FreeBSD amd64 GENERIC kernel

blubee blubeeme gurenchan at
Mon Dec 18 16:08:43 UTC 2017

On Mon, Dec 18, 2017 at 11:16 PM, Alexander Leidinger <
Alexander at> wrote:

> Quoting blubee blubeeme <gurenchan at> (from Sat, 16 Dec 2017
> 21:49:08 +0800):
> On Sat, Dec 16, 2017 at 9:33 PM, Alexander Leidinger <
>> Alexander at> wrote:
>> Quoting blubee blubeeme <gurenchan at> (from Sat, 16 Dec 2017
>>> 09:39:04 +0800):
> The whole point of implementing 4Front oss and not a FreeBSD for is to
>>>> K.I.S.S.
>>>> Here's why
>>>> 1)OSS v4 soundcard.h and code already hdandles ALL legacy applications
>>>> w/o
>>>> needing to implement special kernel kludges
>>> You are mixing API (soundcard.h) with implementation (FreeBSD kernel
>>> sound
>>> code) and ways to change its behavior (sysctl).
> I just had a look at our soundcard.h and their soundcard.h.
> Yes there are differences, but this is expected as it is not a copy but
> another implementation of the same API.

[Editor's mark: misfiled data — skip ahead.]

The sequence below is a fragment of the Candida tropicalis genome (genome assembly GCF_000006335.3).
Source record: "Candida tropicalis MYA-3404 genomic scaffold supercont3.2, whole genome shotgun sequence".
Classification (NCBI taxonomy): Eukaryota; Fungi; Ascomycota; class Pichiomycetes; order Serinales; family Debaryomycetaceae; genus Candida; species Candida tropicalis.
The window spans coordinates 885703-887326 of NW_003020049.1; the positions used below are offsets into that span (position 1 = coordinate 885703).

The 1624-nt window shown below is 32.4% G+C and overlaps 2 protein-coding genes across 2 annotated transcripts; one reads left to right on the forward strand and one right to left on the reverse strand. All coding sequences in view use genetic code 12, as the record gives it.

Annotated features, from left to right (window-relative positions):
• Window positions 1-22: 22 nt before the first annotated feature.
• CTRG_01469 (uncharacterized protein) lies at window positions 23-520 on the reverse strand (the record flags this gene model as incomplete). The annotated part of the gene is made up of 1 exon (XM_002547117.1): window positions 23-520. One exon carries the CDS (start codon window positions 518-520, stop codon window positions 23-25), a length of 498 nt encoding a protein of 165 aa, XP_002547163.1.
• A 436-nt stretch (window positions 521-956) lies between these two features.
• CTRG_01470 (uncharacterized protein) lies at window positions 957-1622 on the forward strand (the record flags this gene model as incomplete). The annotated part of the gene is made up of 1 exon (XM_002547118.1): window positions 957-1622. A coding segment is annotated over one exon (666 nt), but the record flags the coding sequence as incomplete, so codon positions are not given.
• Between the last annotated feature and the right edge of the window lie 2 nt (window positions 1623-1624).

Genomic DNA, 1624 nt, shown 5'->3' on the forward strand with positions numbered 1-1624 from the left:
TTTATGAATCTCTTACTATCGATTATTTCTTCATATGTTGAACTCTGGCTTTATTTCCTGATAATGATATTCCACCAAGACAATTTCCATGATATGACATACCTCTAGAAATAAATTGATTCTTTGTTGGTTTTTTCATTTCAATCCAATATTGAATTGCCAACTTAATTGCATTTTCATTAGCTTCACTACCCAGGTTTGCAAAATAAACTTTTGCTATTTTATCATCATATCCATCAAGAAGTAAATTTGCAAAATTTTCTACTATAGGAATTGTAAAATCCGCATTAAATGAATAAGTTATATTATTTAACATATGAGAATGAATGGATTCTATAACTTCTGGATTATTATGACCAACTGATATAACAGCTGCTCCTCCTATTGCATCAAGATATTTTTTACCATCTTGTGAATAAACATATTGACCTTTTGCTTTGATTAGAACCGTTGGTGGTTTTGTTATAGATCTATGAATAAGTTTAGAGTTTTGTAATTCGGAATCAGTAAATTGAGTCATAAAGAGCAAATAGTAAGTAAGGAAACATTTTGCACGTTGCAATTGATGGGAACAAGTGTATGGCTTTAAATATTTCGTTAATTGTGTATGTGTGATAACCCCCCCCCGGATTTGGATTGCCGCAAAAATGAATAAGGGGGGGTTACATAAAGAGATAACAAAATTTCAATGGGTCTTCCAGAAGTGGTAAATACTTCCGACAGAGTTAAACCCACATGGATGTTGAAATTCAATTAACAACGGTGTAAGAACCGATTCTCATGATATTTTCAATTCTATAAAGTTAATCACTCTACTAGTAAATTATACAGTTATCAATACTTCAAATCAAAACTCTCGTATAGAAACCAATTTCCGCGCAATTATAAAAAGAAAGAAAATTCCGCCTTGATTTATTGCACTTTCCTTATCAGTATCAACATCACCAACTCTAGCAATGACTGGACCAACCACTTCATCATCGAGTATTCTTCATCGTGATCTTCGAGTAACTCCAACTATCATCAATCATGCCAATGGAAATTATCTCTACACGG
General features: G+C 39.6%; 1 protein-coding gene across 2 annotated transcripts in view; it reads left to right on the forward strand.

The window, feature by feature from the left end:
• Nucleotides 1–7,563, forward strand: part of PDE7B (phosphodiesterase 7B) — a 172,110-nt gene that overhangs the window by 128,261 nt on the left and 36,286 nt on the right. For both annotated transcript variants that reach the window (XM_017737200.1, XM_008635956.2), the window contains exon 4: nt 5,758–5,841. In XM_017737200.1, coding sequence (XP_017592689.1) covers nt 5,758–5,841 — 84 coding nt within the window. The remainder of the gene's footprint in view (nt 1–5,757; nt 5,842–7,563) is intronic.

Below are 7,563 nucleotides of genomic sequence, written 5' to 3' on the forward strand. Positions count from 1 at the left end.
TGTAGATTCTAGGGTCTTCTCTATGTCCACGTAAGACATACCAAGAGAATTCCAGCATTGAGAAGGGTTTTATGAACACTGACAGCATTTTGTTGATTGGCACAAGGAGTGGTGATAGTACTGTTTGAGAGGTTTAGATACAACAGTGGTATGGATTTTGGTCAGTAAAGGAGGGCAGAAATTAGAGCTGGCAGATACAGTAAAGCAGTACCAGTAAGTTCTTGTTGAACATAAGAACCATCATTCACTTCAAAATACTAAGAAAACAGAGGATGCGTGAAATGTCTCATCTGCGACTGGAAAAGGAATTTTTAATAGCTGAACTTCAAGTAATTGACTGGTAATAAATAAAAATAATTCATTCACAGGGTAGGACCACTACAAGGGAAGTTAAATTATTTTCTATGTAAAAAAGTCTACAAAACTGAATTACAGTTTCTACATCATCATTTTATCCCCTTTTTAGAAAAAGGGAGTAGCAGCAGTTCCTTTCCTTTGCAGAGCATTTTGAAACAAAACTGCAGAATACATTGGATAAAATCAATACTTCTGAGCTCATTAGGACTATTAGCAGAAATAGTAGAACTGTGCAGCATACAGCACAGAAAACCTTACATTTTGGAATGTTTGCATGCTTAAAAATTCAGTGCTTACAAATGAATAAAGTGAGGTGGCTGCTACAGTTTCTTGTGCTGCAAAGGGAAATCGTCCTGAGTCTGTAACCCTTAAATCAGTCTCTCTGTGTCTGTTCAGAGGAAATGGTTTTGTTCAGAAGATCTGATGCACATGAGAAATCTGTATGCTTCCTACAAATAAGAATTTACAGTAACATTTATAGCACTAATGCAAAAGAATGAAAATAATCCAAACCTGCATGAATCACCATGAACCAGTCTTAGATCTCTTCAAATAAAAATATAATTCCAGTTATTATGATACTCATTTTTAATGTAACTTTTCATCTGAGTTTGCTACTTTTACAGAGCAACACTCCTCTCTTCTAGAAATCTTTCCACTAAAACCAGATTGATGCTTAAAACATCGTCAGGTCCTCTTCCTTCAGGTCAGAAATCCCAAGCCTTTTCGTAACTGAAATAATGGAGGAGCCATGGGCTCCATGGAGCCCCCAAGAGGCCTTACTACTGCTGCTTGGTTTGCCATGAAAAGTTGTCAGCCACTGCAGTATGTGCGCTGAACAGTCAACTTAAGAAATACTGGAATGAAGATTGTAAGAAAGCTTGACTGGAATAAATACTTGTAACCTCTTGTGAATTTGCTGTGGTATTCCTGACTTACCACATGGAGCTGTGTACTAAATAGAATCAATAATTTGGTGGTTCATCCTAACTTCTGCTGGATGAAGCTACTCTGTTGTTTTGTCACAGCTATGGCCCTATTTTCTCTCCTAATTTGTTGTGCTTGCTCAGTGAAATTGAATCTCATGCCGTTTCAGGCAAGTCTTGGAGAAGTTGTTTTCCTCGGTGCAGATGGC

> I had a look (well... more a glance) at the IOCTLs and other stuff (= the
> API). Most of them are the same. There are minor differences which most
> probably mean we are implementing the OSSv4 API in v4.0, while 4Front has
> moved on to OSSv4.2. Those few differences, can probably be implemented in
> FreeBSD by someone who is interested easily. The main point here is, are
> those differences that important? The parts you complain about are not
> related to those differences of the API.
> [a lot of technical details and questions from me cut... you didn't
> respond to any of the serious questions I've put there]
> These are some blog posts from mid to late 2000; Please read it and
>> understand what's he's trying to express; Then look at the audio programs
>> and see how they continue to make the same exact mistakes in 2017 going on
>> 2018.
> I've read this article. It talks about userland issues in applications,
> not about issues we have in our kernel code.
> Where are these audio app developers who should be chiming in? The few
>> applications that I've ported: audio/amsynth and audio/yoshimi
>> one has OSS support already, the other one I am developing.
>> Working on implementing the OSS support I am running into issues
> Feel free to open a new thread about your issues in multimedia@, maybe
> someone can point you in the right direction.
> Instead of listening u guys keep repeating FreeBSD audio is Great....